Despite their insistence that the weapons were unused heirlooms, the Siano clan pleaded guilty to third-degree weapon possession. Kathleen and Vincent Siano each received a five-year probation while Thomas Siano was sentenced to one-and-three-quarters years of prison time. At the sentencing, Thomas Siano’s face appeared heavily bruised and his eyes were bloodshot, victimized by an unrelated mugging that occurred over the weekend. According to the Daily News, his jail sentence was reduced due to his health condition and his age.
The following is from our friends at the Brooklyn/Bedford Park 9/11 Memorial Committee:
More than 100 people gathered yesterday to gawk at Hollywood using our neighborhood as the backdrop for a “battle in an urban wasteland.” The big budget film Cymbeline stars Ethan Hawke, Mila Jovovich and Ed Harris in a modern-day retelling of the William Shakespeare play of the same name. Only Hawke and Harris were on-scene yesterday, filming a shootout that climaxed with the explosion of a cop car.
Most of the people stood around for hours as set guys milled about, readying props and preparing shots, for what ultimately turned out to be little more than a few minutes of actual action. A shootout was filmed in the morning. Then they recorded a few blasts ripping into the windshield of the cop car. Ed Harris, rifle in hand, took a few attempts to lob a grenade under the cop car while standing in the doorway of the Burger King (2481 Knapp Street). Finally, the day ended after the car’s doors and hood were rigged with explosives and blasted off just after 5:00 p.m.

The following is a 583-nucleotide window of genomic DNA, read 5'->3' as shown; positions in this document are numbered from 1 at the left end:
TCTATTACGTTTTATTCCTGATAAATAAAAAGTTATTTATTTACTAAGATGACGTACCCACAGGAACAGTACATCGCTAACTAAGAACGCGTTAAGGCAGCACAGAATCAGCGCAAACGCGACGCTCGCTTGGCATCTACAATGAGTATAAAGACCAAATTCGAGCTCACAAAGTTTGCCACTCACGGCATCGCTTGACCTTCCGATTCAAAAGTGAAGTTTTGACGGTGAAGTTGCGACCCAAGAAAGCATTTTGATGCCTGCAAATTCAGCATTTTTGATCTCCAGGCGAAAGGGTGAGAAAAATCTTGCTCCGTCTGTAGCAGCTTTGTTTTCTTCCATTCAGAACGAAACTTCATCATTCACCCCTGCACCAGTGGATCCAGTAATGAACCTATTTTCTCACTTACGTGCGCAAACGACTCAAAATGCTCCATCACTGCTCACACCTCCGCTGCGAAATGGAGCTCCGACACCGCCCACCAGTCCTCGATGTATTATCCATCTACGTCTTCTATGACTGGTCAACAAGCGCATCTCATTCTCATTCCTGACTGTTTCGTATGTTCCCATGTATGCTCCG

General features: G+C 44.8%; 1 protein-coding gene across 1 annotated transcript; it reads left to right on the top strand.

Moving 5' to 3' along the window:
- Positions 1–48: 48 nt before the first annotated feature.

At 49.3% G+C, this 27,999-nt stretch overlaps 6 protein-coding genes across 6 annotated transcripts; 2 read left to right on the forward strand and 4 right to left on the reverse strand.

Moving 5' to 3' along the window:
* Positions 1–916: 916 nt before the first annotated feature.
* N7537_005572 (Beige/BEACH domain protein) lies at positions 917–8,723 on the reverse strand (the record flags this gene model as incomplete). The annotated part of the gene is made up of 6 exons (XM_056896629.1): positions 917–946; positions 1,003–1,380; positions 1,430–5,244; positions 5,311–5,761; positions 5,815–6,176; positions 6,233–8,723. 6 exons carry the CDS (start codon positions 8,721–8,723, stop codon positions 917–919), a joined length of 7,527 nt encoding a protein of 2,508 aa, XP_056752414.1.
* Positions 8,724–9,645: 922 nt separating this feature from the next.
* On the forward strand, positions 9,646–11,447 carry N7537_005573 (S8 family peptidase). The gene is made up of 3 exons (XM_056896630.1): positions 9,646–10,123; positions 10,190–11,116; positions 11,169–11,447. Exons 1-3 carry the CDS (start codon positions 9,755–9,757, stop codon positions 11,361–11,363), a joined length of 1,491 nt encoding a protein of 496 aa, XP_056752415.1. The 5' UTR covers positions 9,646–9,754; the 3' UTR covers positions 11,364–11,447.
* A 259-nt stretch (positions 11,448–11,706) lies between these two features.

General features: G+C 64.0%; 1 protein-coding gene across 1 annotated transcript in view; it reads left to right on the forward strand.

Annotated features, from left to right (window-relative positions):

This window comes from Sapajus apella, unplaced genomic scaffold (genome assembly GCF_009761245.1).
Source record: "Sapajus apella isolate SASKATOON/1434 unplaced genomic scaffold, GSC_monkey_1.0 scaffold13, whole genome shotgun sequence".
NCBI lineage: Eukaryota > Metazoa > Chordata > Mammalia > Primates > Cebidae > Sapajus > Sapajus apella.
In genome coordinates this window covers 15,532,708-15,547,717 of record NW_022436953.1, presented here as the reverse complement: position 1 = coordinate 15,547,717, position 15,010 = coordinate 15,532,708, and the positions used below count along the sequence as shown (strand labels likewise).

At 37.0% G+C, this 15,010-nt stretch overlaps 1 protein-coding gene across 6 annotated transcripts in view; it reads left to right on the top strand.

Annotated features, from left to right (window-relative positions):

Some spectators stood around after the show and got to see Ethan Hawke strut around. He spent most of the day inside the Burger King’s interior, which we’re told was revamped for the movie. They made no changes to the exterior or Knapp Street to make it look like a wasteland. Go figure.
View the photos from Sheepshead Bites and our contributors!